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URBANA — If Champaign County’s elected officials didn’t know before that a delay in the property-tax cycle this year had left school districts in a bind, they do now.

With a new school year getting underway this week and next, superintendents from nine area districts paid a visit to a county board meeting Tuesday, with two of them describing the budget hit they’ve sustained after 2018 property-tax bills were mailed a month later than usual.

As of Wednesday, Prairieview-Ogden Superintendent Vic White said he still didn’t have the answers from the county that he went looking for.

The county board “sat and listened and said, ‘We can’t answer you,’” he said.

The delay in the tax bill mailing meant first installment payments weren’t due until July 1, a month later than usual.

While some taxpayers may have welcomed an extra month to pay, that later first payment due date was also a day after school districts closed out their 2018 fiscal years — minus the property-tax disbursements they had expected to get about a month sooner.

County officials have said repeatedly that this year’s late tax bills were a combination of two factors — new software being installed at the county level and the Illinois Department of Revenue being late in assigning a final county multiplier needed to calculate the bills.

The entire collection system was new this year, according to Amy Foster, chief deputy in the county treasurer’s office.

“We did our best to try and get payments in and processed as quickly as possible,” she said Wednesday.

The kinks in the new software should be long resolved by next year’s tax cycle, Foster said. But the county can’t guarantee the timing of next year’s tax bills at this point, “because we can’t say whether we will get the multiplier on time,” she said.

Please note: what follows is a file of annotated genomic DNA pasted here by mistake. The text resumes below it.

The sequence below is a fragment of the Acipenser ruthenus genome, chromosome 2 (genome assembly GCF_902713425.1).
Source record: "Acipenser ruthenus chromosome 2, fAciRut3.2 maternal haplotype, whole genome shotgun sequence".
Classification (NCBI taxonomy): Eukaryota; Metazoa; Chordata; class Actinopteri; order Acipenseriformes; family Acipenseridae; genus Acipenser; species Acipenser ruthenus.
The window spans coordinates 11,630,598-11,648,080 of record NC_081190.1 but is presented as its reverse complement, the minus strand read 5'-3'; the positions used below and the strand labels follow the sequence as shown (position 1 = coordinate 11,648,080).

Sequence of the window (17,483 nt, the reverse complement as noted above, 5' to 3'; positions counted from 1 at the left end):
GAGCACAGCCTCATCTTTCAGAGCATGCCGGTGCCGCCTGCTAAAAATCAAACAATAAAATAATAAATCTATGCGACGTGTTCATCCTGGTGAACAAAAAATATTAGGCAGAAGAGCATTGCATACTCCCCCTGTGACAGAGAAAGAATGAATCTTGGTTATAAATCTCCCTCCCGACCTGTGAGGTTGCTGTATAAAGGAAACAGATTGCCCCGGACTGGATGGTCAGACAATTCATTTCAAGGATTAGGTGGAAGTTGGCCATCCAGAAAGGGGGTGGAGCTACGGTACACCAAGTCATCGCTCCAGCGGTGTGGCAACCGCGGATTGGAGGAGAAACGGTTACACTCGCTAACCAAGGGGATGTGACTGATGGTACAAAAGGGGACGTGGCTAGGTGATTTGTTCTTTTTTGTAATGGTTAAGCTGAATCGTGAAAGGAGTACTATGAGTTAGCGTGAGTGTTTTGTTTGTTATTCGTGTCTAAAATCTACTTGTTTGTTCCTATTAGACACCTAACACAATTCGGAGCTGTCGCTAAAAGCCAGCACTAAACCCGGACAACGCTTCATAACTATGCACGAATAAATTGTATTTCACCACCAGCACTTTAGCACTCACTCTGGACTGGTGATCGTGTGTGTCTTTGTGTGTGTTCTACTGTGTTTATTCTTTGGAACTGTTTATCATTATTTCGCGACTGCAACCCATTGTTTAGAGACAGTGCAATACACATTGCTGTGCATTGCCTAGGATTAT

Mahomet-Seymour Superintendent Lindsey Hall called this year’s tax cycle a “debacle.”

As the new fiscal year began, “it is not a pretty picture for us,” she said.

The Mahomet-Seymour district was owed just under $8.7 million in property-tax disbursements in May and June, and got only $4.3 million by June 30, she said.

“Not receiving that amount of property-tax revenue is devastating to us,” Hall said. “When it became apparent we would fall significantly short of the $8.7 million we were owed by June 30, my board of education passed a resolution on June 30 so that, if necessary, we could issue tax-anticipation warrants in order to pay our employees and pay our bills.”

Hall said she wasn’t expecting answers from the county board, but she did leave the board with a question about whether superintendents can expect a delay in taxes again.

She also asked county officials to do a better job of keeping taxing districts in the loop.

“Our experience this spring was such that we were not receiving reliable information,” she said.

White said this was the first time in 24 years he’s seen his school district fail to receive the amount of first-installment property-tax money it expected on time.

School district budgets for the past year “got whacked” and show a deficit, he said.

“If you don’t know,” he told the county board, “the school budget runs from July 1 to June 30, and most of us rely heavily on the idea of early property-tax money.”

White stressed Wednesday that he’s not looking to blame anybody. He just wants an answer to this question: “Is this the new normal?”

That’s a pressing issue right now, because school district fiscal 2020 budgets have to be reported to the state by Sept. 30. He wondered if he could count on getting the property-tax disbursements he’ll need next spring.

“We just want communication. That’s what we want,” White said.

Foster said the county is well aware of fiscal years ending June 30 and the need to have property-tax money in hand by then.

“I’ve been here 24 years, and we’ve not had tax bills go out late before,” she said.

The treasurer’s office made two tax distributions in June, with the second one being much larger than the first, Foster said. More disbursements are forthcoming.

“We have done our best to try and accommodate and get as much to them as we could,” she said.

Joining White and Hall at the meeting were the superintendents from Unit 7 schools in Tolono; the St. Joseph grade school and St. Joseph-Ogden high school districts; Heritage; Thomasboro; Fisher; and Gifford.


Debra Pressey is a reporter covering health care at The News-Gazette. Her email is, and you can follow her on Twitter (@DLPressey).